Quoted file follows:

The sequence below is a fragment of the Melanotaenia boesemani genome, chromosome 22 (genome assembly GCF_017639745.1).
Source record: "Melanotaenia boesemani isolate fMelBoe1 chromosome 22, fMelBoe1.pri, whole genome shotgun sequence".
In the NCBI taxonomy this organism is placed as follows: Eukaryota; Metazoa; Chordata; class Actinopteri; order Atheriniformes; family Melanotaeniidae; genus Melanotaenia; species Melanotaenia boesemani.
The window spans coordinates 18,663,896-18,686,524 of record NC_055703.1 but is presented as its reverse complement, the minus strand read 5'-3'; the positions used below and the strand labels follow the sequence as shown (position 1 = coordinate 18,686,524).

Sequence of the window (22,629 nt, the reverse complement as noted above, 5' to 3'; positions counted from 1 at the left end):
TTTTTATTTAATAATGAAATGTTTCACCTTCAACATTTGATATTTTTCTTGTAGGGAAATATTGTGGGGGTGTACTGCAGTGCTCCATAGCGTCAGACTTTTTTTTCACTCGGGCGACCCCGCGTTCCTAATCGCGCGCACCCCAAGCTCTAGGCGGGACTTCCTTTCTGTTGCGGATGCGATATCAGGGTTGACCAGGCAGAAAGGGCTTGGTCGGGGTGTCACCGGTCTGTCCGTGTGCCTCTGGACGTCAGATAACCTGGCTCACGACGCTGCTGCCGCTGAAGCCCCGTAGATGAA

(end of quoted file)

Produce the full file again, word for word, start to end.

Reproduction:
The sequence below is a fragment of the Melanotaenia boesemani genome, chromosome 22 (genome assembly GCF_017639745.1).
Source record: "Melanotaenia boesemani isolate fMelBoe1 chromosome 22, fMelBoe1.pri, whole genome shotgun sequence".
In the NCBI taxonomy this organism is placed as follows: Eukaryota; Metazoa; Chordata; class Actinopteri; order Atheriniformes; family Melanotaeniidae; genus Melanotaenia; species Melanotaenia boesemani.
The window spans coordinates 18,663,896-18,686,524 of record NC_055703.1 but is presented as its reverse complement, the minus strand read 5'-3'; the positions used below and the strand labels follow the sequence as shown (position 1 = coordinate 18,686,524).

Sequence of the window (22,629 nt, the reverse complement as noted above, 5' to 3'; positions counted from 1 at the left end):
TTTTTATTTAATAATGAAATGTTTCACCTTCAACATTTGATATTTTTCTTGTAGGGAAATATTGTGGGGGTGTACTGCAGTGCTCCATAGCGTCAGACTTTTTTTTCACTCGGGCGACCCCGCGTTCCTAATCGCGCGCACCCCAAGCTCTAGGCGGGACTTCCTTTCTGTTGCGGATGCGATATCAGGGTTGACCAGGCAGAAAGGGCTTGGTCGGGGTGTCACCGGTCTGTCCGTGTGCCTCTGGACGTCAGATAACCTGGCTCACGACGCTGCTGCCGCTGAAGCCCCGTAGATGAA